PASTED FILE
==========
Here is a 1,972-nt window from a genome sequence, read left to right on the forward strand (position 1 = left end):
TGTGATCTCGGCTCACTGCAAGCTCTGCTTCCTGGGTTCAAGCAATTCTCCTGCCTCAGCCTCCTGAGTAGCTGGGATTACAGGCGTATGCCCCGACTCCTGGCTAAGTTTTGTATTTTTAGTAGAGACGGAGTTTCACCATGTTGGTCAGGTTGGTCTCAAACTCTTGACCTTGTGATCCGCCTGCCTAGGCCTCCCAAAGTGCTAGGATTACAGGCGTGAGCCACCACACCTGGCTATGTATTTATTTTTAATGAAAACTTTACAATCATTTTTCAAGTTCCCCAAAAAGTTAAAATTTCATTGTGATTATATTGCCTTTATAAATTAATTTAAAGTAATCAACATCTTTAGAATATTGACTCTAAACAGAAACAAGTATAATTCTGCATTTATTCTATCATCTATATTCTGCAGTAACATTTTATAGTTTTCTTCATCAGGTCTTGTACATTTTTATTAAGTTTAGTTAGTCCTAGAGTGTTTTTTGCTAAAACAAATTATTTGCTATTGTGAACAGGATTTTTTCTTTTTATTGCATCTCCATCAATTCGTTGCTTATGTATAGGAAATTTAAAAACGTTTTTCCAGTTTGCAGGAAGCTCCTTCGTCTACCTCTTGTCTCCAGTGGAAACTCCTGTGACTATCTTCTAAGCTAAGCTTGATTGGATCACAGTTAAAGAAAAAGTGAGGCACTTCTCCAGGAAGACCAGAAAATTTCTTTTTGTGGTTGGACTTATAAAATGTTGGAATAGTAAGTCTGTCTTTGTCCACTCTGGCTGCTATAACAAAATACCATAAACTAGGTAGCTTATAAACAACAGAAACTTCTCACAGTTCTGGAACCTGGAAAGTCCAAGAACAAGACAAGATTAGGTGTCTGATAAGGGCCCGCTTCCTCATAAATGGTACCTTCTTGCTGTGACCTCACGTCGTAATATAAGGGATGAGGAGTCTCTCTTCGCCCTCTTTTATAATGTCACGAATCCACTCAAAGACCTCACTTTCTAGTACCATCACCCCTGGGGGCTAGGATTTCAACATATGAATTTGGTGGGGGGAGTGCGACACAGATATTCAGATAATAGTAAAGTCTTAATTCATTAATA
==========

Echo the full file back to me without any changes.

Here is a 1,972-nt window from a genome sequence, read left to right on the forward strand (position 1 = left end):
TGTGATCTCGGCTCACTGCAAGCTCTGCTTCCTGGGTTCAAGCAATTCTCCTGCCTCAGCCTCCTGAGTAGCTGGGATTACAGGCGTATGCCCCGACTCCTGGCTAAGTTTTGTATTTTTAGTAGAGACGGAGTTTCACCATGTTGGTCAGGTTGGTCTCAAACTCTTGACCTTGTGATCCGCCTGCCTAGGCCTCCCAAAGTGCTAGGATTACAGGCGTGAGCCACCACACCTGGCTATGTATTTATTTTTAATGAAAACTTTACAATCATTTTTCAAGTTCCCCAAAAAGTTAAAATTTCATTGTGATTATATTGCCTTTATAAATTAATTTAAAGTAATCAACATCTTTAGAATATTGACTCTAAACAGAAACAAGTATAATTCTGCATTTATTCTATCATCTATATTCTGCAGTAACATTTTATAGTTTTCTTCATCAGGTCTTGTACATTTTTATTAAGTTTAGTTAGTCCTAGAGTGTTTTTTGCTAAAACAAATTATTTGCTATTGTGAACAGGATTTTTTCTTTTTATTGCATCTCCATCAATTCGTTGCTTATGTATAGGAAATTTAAAAACGTTTTTCCAGTTTGCAGGAAGCTCCTTCGTCTACCTCTTGTCTCCAGTGGAAACTCCTGTGACTATCTTCTAAGCTAAGCTTGATTGGATCACAGTTAAAGAAAAAGTGAGGCACTTCTCCAGGAAGACCAGAAAATTTCTTTTTGTGGTTGGACTTATAAAATGTTGGAATAGTAAGTCTGTCTTTGTCCACTCTGGCTGCTATAACAAAATACCATAAACTAGGTAGCTTATAAACAACAGAAACTTCTCACAGTTCTGGAACCTGGAAAGTCCAAGAACAAGACAAGATTAGGTGTCTGATAAGGGCCCGCTTCCTCATAAATGGTACCTTCTTGCTGTGACCTCACGTCGTAATATAAGGGATGAGGAGTCTCTCTTCGCCCTCTTTTATAATGTCACGAATCCACTCAAAGACCTCACTTTCTAGTACCATCACCCCTGGGGGCTAGGATTTCAACATATGAATTTGGTGGGGGGAGTGCGACACAGATATTCAGATAATAGTAAAGTCTTAATTCATTAATA